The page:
A new committee substitute adopted Monday preserves K-12 funding and school bond debt reimbursement. The House sought to cut the latter by 50 percent.
Senators' concerns range from the constitutionality of the education cuts to the resulting increase in local taxes. The administration's claims that the budget doesn't raise taxes are "not a fact," they say.
House Finance voted to keep forward-funding of public education, but it voted to cut all school bond debt reimbursement.
Subcommittees restored $700 million for Medicaid and $134 million for the University, while asserting their rights as the appropriating branch of government.
Sixty percent of teachers cut. Property tax increases of 33 percent. Nearly 30 Kindergarteners per classroom. These are some of the options school districts are considering to deal with education cuts in Gov. Mike Dunleavy’s FY 2020 budget.
Gov. Dunleavy campaigned on a limited platform. He stood in support of education, promised to be tough on crime, and argued for a full Permanent Fund dividend. Wednesday, he also said he ran on a platform of fixing the budget.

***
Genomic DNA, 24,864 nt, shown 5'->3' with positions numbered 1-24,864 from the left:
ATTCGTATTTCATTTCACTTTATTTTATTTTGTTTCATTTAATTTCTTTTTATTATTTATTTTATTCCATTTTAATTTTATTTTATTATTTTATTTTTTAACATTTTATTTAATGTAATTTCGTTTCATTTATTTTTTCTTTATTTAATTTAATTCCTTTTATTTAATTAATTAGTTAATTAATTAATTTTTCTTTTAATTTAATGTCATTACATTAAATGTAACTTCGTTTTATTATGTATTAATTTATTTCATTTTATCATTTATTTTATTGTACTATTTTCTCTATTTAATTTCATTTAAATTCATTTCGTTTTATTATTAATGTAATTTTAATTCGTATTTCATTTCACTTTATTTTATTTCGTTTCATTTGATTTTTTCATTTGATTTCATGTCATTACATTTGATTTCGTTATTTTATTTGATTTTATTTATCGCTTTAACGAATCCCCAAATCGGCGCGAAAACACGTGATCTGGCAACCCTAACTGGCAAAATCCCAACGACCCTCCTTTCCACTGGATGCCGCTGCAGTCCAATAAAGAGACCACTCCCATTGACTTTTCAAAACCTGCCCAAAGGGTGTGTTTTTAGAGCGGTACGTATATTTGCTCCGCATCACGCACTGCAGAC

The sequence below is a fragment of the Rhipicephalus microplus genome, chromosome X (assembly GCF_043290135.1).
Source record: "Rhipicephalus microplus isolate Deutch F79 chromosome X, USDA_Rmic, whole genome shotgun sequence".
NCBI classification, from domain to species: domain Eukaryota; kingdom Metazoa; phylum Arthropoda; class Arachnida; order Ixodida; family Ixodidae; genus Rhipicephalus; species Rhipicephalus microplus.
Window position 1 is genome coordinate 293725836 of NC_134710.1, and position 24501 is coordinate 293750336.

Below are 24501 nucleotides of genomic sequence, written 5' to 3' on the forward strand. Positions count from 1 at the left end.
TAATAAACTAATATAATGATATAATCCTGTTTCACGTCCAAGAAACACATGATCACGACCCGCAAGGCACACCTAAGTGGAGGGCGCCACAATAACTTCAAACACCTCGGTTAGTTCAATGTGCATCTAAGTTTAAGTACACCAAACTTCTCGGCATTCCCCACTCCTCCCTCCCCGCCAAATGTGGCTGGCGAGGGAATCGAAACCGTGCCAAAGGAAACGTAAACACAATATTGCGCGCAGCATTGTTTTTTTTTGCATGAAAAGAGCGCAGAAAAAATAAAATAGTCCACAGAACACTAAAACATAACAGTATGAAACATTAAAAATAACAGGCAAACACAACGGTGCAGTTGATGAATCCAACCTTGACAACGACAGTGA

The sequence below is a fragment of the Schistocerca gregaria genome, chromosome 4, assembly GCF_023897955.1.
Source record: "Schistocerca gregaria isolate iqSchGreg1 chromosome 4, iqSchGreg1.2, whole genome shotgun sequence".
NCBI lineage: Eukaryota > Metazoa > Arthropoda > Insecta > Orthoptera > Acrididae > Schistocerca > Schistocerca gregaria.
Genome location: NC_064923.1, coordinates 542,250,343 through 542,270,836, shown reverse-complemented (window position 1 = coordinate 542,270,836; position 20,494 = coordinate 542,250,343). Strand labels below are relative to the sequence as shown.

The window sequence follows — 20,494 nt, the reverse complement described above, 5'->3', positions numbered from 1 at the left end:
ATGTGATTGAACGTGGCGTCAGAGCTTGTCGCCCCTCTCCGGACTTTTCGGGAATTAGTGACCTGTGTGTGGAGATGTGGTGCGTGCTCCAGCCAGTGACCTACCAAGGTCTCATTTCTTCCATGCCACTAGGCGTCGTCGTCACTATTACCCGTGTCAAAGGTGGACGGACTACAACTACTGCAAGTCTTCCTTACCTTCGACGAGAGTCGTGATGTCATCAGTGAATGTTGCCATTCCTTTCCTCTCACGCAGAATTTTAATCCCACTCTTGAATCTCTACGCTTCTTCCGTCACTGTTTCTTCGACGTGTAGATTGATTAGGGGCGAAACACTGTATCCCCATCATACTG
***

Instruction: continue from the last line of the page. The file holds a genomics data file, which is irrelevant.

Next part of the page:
David Teal speculated that, despite messaging, the deep cuts in Dunleavy's budget could be a deliberate attempt to get people to accept smaller PFDs.
“Given the current political lay of the land, this bill makes sense. But... the State is going to need new revenue someday,” said Rep. Andy Josephson (D-Anchorage).
House budget subcommittees are on track to maintain funding for education programs and public assistance, while frustrated minority members staged a walk-out.
Rep. Ben Carpenter (R-Nikiski) said that rather than fund dyslexia screening, he could check out a library book to learn to recognize dyslexia. He then moved to cut library operations.
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